Gram-negative bacteria develop specific systems for the uptake of scarce nutrients, including vitamin B12 . These uptake pathways may be utilized for the delivery of biologically relevant molecules into cells. Indeed, it was recently reported that vitamin B12 transported an antisense peptide nucleic acid (PNA) into Escherichia coli and Salmonella Typhimurium cells. The present studies indicate that the conjugation site of PNA to vitamin B12 has an impact on PNA transport into bacterial cells. Toward this end, a specifically designed PNA oligomer has been tethered at various positions of vitamin B12 (central Co, R5' -OH, c and e amide chains, meso position, and at the hydroxy group of cobinamide) by using known or newly developed methodologies and tested for the uptake of the synthesized conjugates by E. coli. Compounds in which the PNA oligonucleotide was anchored at the R5' -OH position were transported more efficiently than that of other compounds tethered at the peripheral positions around the corrin ring. Of importance is the fact that, contrary to mammalian organisms, E. coli also takes up cobinamide, which is an incomplete corrinoid. This selectivity opens up ways to fight bacterial infections.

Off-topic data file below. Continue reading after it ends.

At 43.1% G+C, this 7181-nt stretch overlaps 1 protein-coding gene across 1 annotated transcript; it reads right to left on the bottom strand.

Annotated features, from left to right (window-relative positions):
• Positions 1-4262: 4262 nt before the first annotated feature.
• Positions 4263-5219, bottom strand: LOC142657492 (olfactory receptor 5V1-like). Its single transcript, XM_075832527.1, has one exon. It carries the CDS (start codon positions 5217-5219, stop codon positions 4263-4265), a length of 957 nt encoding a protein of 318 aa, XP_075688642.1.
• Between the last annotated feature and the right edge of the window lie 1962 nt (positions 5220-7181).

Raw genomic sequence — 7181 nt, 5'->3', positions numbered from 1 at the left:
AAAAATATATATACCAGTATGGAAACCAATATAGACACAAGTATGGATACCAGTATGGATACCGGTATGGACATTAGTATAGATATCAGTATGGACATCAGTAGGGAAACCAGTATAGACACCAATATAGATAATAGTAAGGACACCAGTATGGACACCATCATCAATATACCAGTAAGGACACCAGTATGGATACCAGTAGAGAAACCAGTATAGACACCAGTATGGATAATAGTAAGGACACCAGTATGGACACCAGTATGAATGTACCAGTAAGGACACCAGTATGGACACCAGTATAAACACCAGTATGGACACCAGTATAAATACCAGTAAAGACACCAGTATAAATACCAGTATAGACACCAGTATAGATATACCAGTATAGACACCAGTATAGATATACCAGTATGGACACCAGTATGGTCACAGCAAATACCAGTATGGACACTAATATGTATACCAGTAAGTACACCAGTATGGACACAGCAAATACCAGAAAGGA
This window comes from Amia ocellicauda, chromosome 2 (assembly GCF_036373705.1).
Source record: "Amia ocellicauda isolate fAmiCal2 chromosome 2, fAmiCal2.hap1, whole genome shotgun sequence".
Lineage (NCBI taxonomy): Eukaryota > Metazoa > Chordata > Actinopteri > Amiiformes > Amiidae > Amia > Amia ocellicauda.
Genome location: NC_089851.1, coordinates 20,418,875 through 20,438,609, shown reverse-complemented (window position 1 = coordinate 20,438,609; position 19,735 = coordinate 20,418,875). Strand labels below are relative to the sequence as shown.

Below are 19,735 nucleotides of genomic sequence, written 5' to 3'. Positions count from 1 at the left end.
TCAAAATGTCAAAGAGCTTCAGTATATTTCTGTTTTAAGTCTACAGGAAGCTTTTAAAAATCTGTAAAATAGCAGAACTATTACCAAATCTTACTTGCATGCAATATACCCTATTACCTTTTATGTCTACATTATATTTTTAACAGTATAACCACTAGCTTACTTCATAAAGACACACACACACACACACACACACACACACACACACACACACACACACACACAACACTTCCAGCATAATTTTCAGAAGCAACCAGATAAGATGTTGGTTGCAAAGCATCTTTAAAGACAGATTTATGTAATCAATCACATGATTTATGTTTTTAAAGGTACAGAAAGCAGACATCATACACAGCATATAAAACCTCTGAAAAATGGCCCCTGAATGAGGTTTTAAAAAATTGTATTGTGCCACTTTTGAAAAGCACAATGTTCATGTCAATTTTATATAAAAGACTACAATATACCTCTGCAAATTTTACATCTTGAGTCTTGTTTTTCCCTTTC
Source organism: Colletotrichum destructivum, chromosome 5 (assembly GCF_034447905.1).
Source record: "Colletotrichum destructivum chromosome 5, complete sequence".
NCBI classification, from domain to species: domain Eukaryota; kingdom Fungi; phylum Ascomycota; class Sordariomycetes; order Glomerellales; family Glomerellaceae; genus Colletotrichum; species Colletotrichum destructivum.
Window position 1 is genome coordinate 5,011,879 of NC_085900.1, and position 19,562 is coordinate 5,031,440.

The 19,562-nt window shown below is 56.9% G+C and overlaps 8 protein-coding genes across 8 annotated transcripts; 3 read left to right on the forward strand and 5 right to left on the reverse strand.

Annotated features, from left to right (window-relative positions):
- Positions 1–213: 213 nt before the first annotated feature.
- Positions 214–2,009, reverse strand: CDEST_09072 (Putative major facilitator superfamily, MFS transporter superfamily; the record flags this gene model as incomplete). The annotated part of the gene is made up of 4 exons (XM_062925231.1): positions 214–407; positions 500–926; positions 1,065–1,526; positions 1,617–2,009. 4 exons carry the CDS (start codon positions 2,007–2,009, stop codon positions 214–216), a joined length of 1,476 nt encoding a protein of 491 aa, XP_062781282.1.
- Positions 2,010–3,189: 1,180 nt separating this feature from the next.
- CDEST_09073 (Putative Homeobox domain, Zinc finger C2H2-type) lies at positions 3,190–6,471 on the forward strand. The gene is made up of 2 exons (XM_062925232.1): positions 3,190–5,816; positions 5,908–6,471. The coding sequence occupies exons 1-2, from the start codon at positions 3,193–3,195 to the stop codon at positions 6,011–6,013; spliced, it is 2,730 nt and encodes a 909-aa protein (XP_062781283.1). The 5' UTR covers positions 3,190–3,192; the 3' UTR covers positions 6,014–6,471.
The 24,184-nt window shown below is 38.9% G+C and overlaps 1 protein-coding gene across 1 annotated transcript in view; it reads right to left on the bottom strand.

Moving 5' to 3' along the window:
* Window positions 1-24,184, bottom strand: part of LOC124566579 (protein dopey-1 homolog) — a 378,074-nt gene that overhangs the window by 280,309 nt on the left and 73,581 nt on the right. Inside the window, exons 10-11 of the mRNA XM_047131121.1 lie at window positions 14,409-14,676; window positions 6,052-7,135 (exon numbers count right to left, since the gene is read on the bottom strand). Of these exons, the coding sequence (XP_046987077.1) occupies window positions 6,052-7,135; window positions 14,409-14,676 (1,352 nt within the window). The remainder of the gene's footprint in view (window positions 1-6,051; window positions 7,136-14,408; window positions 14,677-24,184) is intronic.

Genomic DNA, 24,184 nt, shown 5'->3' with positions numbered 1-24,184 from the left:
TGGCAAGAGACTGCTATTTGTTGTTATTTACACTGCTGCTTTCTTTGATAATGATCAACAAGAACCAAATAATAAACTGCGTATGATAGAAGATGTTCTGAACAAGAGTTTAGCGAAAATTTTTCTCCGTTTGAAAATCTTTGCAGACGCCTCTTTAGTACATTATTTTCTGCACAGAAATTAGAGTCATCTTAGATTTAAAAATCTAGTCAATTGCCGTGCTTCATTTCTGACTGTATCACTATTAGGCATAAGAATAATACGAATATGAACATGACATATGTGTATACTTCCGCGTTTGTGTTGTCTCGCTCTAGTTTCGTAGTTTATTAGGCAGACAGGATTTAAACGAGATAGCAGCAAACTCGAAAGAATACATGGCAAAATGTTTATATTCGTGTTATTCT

Keywords: bioconjugation; drug delivery; natural products; peptide nucleic acids; structure-activity relationships.
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